Seed Saving

KCDC Event date Saturday, 6 October 2012 time noon to 1:30 p.m.

👤 Kathy Jentz 🏢 Neighborhood Farm Initiative


Why go to the bother of collecting all those tiny seeds? The first reason is thriftiness. No need for anything in your garden to go to waste. Compost, recycle, and re-use. The second reason is frugality. Why buy new plants every year when you can grow your own for free? Even further, why buy unproven plants or seeds when you know the ones you are collecting from did well and obviously flourished in your yard.

Another reason to collect seeds is to ensure the propagation of heirloom varieties and rare, native plants that are not available through other means. Commercial growers and catalogs will often only carry the most popular plants and seeds. By collecting seeds from particular flowers and edibles, you are safe-guarding the future of these species. You are guaranteeing we will have a wide variety of genetic diversity in our future and not just the current “top growers.”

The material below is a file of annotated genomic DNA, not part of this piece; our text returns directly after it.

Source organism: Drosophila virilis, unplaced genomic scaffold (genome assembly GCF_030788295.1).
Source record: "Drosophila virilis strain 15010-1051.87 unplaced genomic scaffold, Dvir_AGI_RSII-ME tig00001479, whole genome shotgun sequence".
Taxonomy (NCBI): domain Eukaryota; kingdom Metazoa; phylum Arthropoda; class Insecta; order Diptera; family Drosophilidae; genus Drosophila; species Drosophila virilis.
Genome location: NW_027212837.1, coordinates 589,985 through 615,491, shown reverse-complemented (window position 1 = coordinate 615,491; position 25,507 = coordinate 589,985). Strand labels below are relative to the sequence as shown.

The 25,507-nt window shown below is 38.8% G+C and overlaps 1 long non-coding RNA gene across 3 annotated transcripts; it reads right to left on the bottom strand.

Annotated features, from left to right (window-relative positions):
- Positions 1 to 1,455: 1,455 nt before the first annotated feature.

The final reason to collect seeds is to trade them. You may have 100s of Cleome seeds and another gardener has 100s of Poppy seeds. Why not trade a few hundred with each other? Again, you are getting new plants for free or close to it. Seed trading is a whole world unto itself. There are online groups, pen pal lists, and clubs for seed swapping.


Neighborhood Farm Initiative
Washington, DC
Neighborhood: Fort Totten
From the Fort Totten metro station, walk to the left (north) out of the station and then turn left (west) down a paved path across a grassy field across from the parking lots -- you'll see the garden just over the crest of the hill.

Past event